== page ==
The History of Welding
Welding is a method of repairing or creating metal structures by joining the pieces of metals or plastic through various fusion processes. Generally, heat is used to weld the materials. Welding equipments can utilize open flames, electric arc or laser light.
The earliest evidence of welding can be traced back to the Bronze Age. The earliest examples of welding are welded gold boxes belonging to the Bronze Age. The Egyptians also learnt the art of welding. Several of their iron tools were made by welding. During the Middle Ages, a set of specialized workmen called blacksmiths came to the fore. Blacksmiths of the Middle Ages welded various types of iron tools by hammering. The welding methods remained more or less unchanged until the dawn of the 19th century.
In the 19th century, major breakthroughs in welding were made. The use of open flames (acetylene) was an important milestone in the history of welding since open flames allowed the manufacture of intricate metal tools and equipments. Englishman Edmund Davy discovered acetylene in 1836 and acetylene was soon utilized by the welding industry. In 1800, Sir Humphrey Davy invented a battery operated tool which could produce an arc between carbon electrodes. This tool was extensively used in welding metals.
In 1881, French scientist Auguste De Meritens succeeded in fusing lead plates by using the heat generated from an arc. Later, Russian scientist Nikolai N. Benardos and his compatriot Stanislaus Olszewski developed an electrode holder for which they secured US and British patents.
During the 1890's, one of the most popular welding methods was carbon arc welding. Around the same time, American C.L. Coffin secured a US patent for metal electrode arc welding. N.G. Slavianoff of Russia used the same principle for casting metals in molds.
Coated metal electrode was first introduced in 1900 by Strohmenger. A coating of lime helped the arc to be much more stable. A number of other welding processes were developed during this period. Some of them included seam welding, spot welding, flash butt welding, and projection welding. Stick electrodes became a popular welding tool around this time as well.
After the end of World War I, the American Welding Society was established by Comfort Avery Adams. The aim of the society was the advancement of welding processes. CJ Holstag also invented the alternating current in 1919. However, alternating current was first commercially utilized by the welding industry only in the 1930's.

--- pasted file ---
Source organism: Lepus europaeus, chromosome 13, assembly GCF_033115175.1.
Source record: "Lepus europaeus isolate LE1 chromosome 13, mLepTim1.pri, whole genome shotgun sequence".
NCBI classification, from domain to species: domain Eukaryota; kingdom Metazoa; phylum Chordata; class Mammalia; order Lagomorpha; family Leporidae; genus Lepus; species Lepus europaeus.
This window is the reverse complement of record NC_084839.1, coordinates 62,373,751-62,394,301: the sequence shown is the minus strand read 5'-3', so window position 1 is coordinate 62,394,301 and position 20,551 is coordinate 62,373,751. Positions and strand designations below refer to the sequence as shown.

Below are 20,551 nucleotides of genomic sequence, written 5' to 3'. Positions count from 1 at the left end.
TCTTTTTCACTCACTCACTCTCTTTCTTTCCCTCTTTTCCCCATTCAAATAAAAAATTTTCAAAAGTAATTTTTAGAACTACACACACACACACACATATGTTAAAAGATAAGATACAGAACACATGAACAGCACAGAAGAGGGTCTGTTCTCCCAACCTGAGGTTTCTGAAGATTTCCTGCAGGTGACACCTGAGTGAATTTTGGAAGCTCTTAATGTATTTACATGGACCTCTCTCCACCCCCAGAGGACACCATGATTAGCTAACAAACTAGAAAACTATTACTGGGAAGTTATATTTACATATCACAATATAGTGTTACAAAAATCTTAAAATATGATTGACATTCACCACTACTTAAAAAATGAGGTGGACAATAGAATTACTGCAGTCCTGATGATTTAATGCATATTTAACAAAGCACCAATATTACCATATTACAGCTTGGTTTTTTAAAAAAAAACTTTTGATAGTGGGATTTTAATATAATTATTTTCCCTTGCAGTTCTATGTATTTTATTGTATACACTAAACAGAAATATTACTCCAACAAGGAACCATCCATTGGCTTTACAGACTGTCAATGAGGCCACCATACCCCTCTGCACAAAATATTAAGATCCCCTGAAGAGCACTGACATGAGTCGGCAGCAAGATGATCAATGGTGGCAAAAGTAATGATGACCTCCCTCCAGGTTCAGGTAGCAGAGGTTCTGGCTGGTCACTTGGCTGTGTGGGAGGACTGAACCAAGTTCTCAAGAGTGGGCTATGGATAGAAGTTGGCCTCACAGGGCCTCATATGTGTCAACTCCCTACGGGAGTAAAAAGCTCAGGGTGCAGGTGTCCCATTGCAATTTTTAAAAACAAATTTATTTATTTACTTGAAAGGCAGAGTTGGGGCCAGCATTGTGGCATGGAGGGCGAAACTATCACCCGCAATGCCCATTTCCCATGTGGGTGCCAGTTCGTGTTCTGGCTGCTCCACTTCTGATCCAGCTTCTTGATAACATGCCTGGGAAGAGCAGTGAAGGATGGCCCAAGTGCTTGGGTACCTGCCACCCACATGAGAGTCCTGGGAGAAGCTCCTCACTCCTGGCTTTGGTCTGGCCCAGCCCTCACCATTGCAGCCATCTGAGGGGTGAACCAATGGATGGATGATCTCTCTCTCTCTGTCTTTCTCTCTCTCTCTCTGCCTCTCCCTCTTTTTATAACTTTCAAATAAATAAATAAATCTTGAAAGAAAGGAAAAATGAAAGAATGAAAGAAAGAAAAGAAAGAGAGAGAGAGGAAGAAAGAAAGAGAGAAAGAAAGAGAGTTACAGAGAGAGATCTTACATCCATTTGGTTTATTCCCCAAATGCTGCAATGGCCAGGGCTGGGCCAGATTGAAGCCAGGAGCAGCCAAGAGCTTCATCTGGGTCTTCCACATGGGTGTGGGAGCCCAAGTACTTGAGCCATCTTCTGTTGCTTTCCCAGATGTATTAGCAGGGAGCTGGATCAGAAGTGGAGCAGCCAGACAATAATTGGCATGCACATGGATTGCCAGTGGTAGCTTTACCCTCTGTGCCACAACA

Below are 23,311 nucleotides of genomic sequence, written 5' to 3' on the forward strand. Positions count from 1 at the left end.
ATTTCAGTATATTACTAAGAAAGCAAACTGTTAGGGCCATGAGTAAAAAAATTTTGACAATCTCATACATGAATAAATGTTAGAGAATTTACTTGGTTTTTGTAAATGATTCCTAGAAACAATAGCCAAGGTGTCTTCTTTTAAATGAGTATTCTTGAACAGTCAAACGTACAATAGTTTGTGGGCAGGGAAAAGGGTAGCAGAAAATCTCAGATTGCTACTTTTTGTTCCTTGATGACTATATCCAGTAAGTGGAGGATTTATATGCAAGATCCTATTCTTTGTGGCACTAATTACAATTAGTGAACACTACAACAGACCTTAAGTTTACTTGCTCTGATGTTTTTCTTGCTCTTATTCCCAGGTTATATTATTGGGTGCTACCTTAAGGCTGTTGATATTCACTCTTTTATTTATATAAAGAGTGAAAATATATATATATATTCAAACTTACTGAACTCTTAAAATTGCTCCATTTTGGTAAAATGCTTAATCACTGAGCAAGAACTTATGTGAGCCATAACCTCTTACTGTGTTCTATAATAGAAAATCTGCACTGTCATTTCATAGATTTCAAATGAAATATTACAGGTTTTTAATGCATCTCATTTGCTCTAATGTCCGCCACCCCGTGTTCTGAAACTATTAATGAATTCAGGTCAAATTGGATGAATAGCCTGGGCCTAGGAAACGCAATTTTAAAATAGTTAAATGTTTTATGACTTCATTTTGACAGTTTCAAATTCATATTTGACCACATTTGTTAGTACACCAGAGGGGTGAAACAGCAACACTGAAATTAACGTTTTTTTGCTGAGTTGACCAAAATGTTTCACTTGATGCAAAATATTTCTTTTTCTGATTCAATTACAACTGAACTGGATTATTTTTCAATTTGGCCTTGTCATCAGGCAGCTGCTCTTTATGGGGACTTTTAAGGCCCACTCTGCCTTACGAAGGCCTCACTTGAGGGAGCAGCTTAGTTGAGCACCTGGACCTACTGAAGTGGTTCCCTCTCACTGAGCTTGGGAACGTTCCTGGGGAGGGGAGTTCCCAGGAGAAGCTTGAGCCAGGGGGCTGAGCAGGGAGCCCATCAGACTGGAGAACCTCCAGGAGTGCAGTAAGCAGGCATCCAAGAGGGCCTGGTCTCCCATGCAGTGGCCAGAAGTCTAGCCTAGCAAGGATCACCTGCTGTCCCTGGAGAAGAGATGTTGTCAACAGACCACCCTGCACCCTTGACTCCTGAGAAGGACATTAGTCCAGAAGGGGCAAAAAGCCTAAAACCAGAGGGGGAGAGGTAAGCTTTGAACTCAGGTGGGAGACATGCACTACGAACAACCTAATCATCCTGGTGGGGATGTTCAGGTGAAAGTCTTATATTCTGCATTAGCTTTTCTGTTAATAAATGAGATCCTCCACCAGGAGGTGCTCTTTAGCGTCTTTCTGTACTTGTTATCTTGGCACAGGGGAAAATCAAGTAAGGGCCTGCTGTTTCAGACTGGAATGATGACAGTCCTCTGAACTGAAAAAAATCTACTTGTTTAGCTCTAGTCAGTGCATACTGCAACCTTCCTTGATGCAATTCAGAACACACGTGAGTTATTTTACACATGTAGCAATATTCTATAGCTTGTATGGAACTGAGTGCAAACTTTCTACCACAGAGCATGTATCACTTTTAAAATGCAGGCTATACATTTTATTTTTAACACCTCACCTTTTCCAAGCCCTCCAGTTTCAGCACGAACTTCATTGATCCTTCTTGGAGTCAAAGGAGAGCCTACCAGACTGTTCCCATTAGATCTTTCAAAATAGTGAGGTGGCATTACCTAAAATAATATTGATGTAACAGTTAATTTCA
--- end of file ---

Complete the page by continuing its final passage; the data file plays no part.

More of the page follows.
Automatic welding was first introduced in 1920. Invented by P.O. Nobel, automatic welding integrated the use of arc voltage and bare electrode wires. It was used for repairing and molding metals. Several types of electrodes were also developed during this decade.
The New York Navy Yard developed stud welding. Stud welding was increasingly used for the construction industry and also for shipbuilding. It was during this time that the National Tube Company developed a welding process called smothered arc welding. In the sector of shipbuilding, the stud welding process was replaced by the more advanced submerged arc welding.
A new type of welding for seamlessly welding aluminum and magnesium was developed in 1941 by Meredith. This patented process came to be known as Heliarc welding. The gas shielded metal arc welding or GTAW was another significant milestone in the history of welding which was developed in Battelle Memorial Institute in 1948.
The CO2 welding process popularized by Lyubavskii and Novoshilov in 1953 became a welding process of choice for welding steels, as it was comparatively economical. Soon, electrode wires of smaller diameter were launched. This made welding of thin materials more convenient.
There were several advancements in the welding industry during the 1960's. Dualshield welding, Innershield, and Electroslag welding were some of the important welding developments of the decade. Plasma arc welding was also invented by Gage during this time. It was used for metal spraying. The French also developed electron beam welding, which is still used by the aircraft manufacturing industries of the United States.
Some of the recent developments in the welding industry include the friction welding process developed in Russia, and laser welding. Laser was originally developed in Bell Telephone Laboratories but it is now being used for various kinds of welding work. This is due to the inherent capacity of lasers in rendering precision to all kinds of welding jobs.
For additional information on welding, please visit the following links:
- Welding Overview: Provides an overview of the welding industry.
- Aluminum Welding: Offers a brief description of aluminum welding and its history.
- SMAW: Comprehensive information on Shielded Metal Arc Welding.
- History of Welding: Traces the history of welding.
- Welding Equipments: A look at the history of welding equipments.
- AWS: Official website of the American Welding Society.
- ARC Welding: Covers the history and method of arc welding.